100
,
000
Hindu captives. In
1504
, Babur,a descendent of both Genghis Khan andTimur, seized Kabul. This gave him a baseto attack India. He overwhelmed both thesultan of Delhi (in
1526
) and the Rajputconfederacy (in
1527
) to found the MughalEmpire. His army was the first in India touse
matchlocks
and field cannons.Babur’s grandson, Akbar, becameemperor in
1556
. He expanded the MughalEmpire over northern India and part of the Deccan by entering into alliances withHindu kings, particularly the fierce Rajputs.Akbar’s rule was noted for its religious har-mony. Unfortunately, his successors did notinherit his tolerance. Akbar’s great-grand-son, Aurangzeb, destroyed temples andreimposed the
 jizya
religious tax on Hindus.By the mid-eighteenth century, theMughal Empire had declined. The Sikhs, Jats, Rajputs, Marathas and the Empire’sown provincial governors (called nawabs)had asserted their independence, leavingno strong central government in India. Theregional Muslim rulers continued to oppressHindus, but less harshly than the centra-lized Muslim governments of Delhi had.
The Colonial Period
In
1600
a group of English merchants setup the East India Company to buy and sellgoods between Britain, India and othereastern countries. They arrived in Indiaas businessmen, not conquerors, and builtmajor trading posts at Surat, Bombay, Ma-dras and Calcutta. Over time, they
fortified
their posts and developed private armies fordefense, paid for with the immense profitsof their trade. They hired Hindus and Mus-lims as soldiers, called
 sepoys,
who servedunder British officers.Emboldened by their strength, the Britishproceeded to
meddle
in local politics. Theygained power and profit by playing one rivalagainst another. The French, especially inSouth India, did the same. If one king wassupported by the French, the Companywould back his rival as a way of weaken-ing the French position.But they wantedstill more. Robert Clive, commander of theCompany’s army, conspired to overthrow theNawab of Bengal, which led to the Nawab’sdefeat in the Battle of Plassey in
1757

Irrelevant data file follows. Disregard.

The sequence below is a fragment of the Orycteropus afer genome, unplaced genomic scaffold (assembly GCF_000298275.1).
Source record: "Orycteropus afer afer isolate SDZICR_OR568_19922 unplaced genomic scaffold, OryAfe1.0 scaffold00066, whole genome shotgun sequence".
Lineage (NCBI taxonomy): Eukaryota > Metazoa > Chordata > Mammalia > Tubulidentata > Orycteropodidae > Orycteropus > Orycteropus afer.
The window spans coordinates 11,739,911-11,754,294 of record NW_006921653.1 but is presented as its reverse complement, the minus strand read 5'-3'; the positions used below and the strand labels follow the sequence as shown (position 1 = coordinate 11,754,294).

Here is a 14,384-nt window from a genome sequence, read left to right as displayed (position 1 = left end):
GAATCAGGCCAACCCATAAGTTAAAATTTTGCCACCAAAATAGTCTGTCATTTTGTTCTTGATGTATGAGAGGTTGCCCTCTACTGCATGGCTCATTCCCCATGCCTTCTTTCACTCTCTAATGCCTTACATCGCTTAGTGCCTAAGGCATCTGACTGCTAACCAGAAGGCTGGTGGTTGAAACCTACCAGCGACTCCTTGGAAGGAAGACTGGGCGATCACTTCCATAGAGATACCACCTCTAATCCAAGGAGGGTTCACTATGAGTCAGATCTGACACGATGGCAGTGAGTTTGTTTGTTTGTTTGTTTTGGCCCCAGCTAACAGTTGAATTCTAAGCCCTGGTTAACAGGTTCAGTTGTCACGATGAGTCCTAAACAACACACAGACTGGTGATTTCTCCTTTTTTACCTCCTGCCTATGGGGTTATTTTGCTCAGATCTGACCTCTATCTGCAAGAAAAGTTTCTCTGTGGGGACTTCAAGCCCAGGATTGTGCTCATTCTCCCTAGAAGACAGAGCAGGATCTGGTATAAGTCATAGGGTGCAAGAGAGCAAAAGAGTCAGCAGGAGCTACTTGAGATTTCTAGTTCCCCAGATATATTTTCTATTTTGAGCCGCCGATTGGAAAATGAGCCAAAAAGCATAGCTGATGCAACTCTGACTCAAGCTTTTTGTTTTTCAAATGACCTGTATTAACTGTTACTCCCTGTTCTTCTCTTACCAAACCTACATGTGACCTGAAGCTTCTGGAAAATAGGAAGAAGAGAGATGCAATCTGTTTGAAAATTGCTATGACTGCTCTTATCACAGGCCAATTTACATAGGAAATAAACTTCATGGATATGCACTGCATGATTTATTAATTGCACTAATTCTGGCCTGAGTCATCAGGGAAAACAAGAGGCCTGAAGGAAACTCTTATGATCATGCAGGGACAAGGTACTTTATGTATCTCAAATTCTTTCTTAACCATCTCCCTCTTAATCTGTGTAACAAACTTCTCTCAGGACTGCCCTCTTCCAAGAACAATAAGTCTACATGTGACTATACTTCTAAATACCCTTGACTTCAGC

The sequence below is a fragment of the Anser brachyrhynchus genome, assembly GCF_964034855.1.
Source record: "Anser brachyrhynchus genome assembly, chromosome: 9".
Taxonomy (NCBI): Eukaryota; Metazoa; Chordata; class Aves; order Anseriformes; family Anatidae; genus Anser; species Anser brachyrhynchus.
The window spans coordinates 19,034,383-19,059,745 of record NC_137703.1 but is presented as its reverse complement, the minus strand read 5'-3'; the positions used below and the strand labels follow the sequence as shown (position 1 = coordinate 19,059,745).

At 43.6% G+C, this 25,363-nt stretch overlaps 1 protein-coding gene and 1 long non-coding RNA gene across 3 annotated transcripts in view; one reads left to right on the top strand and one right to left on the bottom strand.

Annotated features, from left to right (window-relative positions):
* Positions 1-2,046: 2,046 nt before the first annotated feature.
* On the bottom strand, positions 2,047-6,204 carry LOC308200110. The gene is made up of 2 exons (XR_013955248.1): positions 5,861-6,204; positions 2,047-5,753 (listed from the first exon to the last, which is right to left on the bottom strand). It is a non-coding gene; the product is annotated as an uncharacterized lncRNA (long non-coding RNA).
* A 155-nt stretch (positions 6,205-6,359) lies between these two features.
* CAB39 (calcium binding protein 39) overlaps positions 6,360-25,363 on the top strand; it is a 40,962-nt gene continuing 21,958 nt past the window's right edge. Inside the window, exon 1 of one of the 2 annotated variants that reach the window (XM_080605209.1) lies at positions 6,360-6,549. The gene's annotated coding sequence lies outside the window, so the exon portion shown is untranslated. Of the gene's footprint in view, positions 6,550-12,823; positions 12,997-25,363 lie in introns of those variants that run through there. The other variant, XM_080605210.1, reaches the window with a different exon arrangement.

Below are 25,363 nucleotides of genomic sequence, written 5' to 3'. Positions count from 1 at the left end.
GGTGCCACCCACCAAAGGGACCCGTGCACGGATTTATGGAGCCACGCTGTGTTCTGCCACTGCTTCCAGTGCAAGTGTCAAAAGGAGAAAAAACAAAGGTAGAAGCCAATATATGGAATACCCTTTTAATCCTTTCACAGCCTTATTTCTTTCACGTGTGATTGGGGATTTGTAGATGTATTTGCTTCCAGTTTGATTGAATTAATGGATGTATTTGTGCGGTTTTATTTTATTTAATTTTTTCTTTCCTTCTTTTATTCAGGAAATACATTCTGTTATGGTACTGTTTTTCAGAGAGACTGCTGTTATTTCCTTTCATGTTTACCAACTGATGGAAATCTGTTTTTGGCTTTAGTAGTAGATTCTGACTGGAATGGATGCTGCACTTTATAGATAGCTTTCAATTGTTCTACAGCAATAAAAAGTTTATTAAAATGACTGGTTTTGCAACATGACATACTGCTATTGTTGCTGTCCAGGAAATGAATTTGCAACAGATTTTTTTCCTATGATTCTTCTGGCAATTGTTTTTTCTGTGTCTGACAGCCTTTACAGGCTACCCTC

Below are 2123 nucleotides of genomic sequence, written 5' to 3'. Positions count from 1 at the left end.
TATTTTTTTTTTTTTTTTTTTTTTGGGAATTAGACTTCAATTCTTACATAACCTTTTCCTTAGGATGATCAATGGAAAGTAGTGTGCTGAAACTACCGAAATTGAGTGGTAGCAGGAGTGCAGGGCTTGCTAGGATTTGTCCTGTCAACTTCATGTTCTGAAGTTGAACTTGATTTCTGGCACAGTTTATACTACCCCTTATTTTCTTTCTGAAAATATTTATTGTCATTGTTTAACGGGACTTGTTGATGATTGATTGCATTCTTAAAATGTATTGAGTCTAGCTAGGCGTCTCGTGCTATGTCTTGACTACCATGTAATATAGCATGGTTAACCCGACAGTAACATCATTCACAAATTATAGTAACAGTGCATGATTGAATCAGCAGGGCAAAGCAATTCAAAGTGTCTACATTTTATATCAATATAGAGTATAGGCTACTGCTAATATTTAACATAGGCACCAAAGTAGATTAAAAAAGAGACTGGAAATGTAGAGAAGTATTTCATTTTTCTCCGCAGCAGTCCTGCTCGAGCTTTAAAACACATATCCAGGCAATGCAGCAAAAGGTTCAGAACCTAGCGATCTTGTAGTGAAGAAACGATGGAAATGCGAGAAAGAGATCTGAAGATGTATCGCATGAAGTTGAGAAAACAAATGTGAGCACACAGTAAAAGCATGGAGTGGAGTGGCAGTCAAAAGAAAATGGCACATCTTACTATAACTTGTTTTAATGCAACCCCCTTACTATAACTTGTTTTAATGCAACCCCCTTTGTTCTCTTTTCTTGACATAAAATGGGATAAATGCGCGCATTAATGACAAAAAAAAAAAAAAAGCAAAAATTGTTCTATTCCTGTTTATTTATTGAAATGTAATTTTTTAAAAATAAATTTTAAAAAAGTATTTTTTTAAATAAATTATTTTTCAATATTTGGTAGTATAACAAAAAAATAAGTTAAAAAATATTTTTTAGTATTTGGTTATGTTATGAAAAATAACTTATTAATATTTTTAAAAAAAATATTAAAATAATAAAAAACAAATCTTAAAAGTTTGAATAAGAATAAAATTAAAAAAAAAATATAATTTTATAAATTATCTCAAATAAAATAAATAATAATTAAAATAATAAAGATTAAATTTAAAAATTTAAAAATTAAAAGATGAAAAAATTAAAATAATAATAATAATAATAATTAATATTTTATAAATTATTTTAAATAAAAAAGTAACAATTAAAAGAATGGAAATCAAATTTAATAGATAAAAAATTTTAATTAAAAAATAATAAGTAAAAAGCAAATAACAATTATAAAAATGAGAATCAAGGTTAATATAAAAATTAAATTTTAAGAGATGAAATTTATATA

.Mir Jafar, the new Muslim ruler of Bengalrewarded Clive’s support with huge gifts anda promise to favor the Company. But things
Section 1 Assessment
R
EVIEWING
I
DEAS
 , T
ERMS
 
AND
P
EOPLE
1.
Explain:
How do we know so much about thedestruction in India under the Muslims and British?2.
Describe:
What are three different ways that invadingforces could profit from their conquests?3.
Contrast:
How was the Muslim style of warfaredifferent from that of the Hindus?4.
Synthesize:
How could Indian kings have better foughtthe Muslim invaders and the British empire builders?5.
Analyze:
How can studying the history of violencein India be useful in helping to bring about a morepeaceful world today?
F
OCUS
 
ON
W
RITING
I-4
hinduism today october/november/december, 2009october/november/december, 2009hinduism today
I-5
A
CADEMIC
V
OCABULARY
matchlock 
an early typeof rifle
fortify
to build walls,towers and gatesto protect fromattack
meddle
to interfere insomeone else’saffairs
alliance
an agreement towork together
puppet ruler
a state rulerwho is actuallycontrolled byanother ruler
1193
Buddhist university atNalanda is destroyedby Bakhtiyar Khalji, aTurk; soon afterwardsBuddhism severelydeclines in India
1270
MarathaVaishnava saintJnaneshvaraand Namdevaare born
1674
Shivaji foundsMaratha Empire;frees largeareas fromMuslim control
1699
Guru Gobind Singhfounds Sikh Khalsaorder, militarizinghis followers
1398
Turkic warrior Timurconquers Delhi, killingtens of thousands of residents and carryingoff great wealthand many slaves
1541
Jesuit missionarySt. Francis Xavierarrives in Goa;eventually callsfor an Inquisitionwhich leads tomany deaths andforced conversions
1230–60
Surya Temple isbuilt in Konark,Orissa, for theSun God, Surya
1835
Lord Macaulaymakes English theoffi cial languageof schools in India;the teachingof Sanskrit wasdrastically curtailed
1834
The first indenturedIndians are sent toBritish plantationsabroad: Mauritius,Guyana and theWest Indies
1469
Guru Nanak, founderof Sikhism, is born
1350
Appaya Dikshitar,South Indianphilosopher-saint, compilesa priest manualstill used today
1398
Kabiris born;preachesunity of allreligions
1574
Tulsidasa writespopular Hindiversion of 
Ramayana
1688
Mughal EmperorAurangzebdemolishesall temples inMathura, said tonumber 1,000, andmany in Varanasi
1780–1830
Golden era of Carnatic musicunder Tyagaraja,MuthuswamiDikshitar andSyama Sastri
1221
Invading Mongolsunder GenghisKhan reach India’sborder; Mongolraids continueinto 14th century
1030
Arab scholarAl-Biruni writesextensive accountof Indian religion,science andgeography
1764
British East IndiaCompany takes directrule of Bengal; adevasating famineoccurs in 1770
700300 CE400600500800
Sun Temple OrissaGuru Nanak 
 
1
Timeline: 1100 to 1850 ce
 
15001100 CE1200140018571300160017001800
 JnaneshvaraTulsidasaTyagaraja
1857
Hundreds of thousands of Indiansoldiers revolt in widespreaduprising called India’s FirstWar of Independence or theSepoy Mutiny. After brutalsuppression, the British Crowntakes formal control of India